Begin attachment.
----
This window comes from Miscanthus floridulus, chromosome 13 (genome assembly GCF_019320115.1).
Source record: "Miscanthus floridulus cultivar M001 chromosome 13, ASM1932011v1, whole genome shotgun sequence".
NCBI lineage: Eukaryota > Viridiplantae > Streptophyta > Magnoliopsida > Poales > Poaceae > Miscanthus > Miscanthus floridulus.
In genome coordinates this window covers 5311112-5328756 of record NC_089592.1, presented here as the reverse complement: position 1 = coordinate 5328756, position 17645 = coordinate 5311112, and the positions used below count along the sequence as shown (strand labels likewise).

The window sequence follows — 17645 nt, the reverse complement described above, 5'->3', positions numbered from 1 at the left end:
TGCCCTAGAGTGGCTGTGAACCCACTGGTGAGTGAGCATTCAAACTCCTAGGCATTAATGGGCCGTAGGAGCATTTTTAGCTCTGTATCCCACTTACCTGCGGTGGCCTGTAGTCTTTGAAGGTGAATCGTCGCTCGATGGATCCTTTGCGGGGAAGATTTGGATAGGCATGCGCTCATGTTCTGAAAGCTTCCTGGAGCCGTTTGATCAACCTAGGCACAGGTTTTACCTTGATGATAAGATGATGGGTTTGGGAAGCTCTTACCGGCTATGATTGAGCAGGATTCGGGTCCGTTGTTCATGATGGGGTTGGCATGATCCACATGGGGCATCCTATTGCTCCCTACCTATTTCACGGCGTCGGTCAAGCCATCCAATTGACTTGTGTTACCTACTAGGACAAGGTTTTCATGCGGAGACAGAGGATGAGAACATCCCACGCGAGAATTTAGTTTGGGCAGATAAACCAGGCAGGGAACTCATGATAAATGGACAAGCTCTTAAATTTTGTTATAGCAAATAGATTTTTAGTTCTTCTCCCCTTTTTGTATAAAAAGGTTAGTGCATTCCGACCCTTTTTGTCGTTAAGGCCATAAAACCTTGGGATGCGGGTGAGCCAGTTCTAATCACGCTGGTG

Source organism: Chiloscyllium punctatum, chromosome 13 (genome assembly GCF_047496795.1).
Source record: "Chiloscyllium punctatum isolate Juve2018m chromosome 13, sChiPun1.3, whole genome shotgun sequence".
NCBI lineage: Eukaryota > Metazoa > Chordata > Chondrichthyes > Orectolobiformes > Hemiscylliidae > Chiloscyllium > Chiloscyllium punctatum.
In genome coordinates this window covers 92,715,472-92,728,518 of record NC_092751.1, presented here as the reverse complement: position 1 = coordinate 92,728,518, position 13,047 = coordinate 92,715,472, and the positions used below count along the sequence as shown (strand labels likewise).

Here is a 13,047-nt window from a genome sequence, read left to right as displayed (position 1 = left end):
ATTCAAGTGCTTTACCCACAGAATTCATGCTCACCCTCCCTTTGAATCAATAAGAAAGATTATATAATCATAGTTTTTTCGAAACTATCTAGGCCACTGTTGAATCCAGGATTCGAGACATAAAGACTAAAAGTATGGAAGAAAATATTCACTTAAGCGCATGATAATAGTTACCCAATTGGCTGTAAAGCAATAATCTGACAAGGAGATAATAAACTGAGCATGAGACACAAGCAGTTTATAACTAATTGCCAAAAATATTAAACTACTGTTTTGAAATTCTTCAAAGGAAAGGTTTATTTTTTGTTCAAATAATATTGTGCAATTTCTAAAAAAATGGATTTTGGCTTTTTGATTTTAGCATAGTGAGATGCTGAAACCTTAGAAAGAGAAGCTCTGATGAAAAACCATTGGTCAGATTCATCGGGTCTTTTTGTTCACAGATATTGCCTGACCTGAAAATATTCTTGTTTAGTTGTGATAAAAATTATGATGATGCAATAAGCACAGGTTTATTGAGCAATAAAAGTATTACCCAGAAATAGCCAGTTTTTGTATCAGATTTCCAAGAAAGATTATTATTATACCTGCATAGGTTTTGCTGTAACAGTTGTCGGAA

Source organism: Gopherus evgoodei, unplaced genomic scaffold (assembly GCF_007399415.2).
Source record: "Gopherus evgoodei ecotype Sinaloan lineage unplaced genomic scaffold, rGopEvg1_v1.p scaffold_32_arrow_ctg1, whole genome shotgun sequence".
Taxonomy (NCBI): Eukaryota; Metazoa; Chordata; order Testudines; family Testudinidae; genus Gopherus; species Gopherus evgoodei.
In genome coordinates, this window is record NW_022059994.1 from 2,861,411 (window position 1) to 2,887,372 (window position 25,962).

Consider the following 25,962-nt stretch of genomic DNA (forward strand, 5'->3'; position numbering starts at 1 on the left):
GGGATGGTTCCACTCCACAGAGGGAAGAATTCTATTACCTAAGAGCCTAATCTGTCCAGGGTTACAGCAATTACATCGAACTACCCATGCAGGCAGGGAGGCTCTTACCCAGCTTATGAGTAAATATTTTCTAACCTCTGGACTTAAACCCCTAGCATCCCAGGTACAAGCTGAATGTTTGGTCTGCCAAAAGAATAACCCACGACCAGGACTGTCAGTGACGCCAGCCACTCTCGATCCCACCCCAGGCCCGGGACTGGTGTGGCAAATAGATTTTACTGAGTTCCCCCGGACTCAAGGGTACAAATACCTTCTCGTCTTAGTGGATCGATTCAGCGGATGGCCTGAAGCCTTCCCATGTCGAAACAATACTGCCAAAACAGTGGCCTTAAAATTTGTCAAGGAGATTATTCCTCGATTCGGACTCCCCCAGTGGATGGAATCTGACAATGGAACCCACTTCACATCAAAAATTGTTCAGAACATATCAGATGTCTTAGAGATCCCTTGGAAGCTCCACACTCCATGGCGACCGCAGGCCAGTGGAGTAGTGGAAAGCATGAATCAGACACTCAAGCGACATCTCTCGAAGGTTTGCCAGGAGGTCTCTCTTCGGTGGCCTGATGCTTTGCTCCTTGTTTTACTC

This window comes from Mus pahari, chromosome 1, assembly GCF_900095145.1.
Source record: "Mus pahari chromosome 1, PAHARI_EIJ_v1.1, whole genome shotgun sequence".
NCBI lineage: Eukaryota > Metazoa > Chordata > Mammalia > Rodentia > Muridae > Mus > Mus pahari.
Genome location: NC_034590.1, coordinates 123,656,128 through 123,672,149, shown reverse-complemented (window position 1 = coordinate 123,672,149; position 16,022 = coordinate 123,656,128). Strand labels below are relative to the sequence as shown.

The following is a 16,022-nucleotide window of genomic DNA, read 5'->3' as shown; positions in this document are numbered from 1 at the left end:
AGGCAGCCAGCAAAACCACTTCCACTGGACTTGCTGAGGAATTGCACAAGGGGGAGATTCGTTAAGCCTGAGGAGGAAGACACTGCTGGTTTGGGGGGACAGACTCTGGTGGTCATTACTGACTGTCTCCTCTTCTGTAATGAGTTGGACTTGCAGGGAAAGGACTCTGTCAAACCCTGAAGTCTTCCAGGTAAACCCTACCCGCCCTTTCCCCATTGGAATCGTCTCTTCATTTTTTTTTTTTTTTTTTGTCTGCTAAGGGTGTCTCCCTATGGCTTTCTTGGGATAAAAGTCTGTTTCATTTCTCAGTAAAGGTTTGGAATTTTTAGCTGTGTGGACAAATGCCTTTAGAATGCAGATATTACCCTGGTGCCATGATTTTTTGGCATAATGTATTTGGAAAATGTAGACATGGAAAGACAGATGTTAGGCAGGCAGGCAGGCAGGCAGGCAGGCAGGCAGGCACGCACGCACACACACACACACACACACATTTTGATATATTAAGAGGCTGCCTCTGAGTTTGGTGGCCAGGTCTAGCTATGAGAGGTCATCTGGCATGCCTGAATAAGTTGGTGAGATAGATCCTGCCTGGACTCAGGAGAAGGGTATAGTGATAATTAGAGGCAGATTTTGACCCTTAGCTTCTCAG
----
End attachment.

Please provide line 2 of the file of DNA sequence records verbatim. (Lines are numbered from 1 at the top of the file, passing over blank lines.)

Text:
Source record: "Miscanthus floridulus cultivar M001 chromosome 13, ASM1932011v1, whole genome shotgun sequence".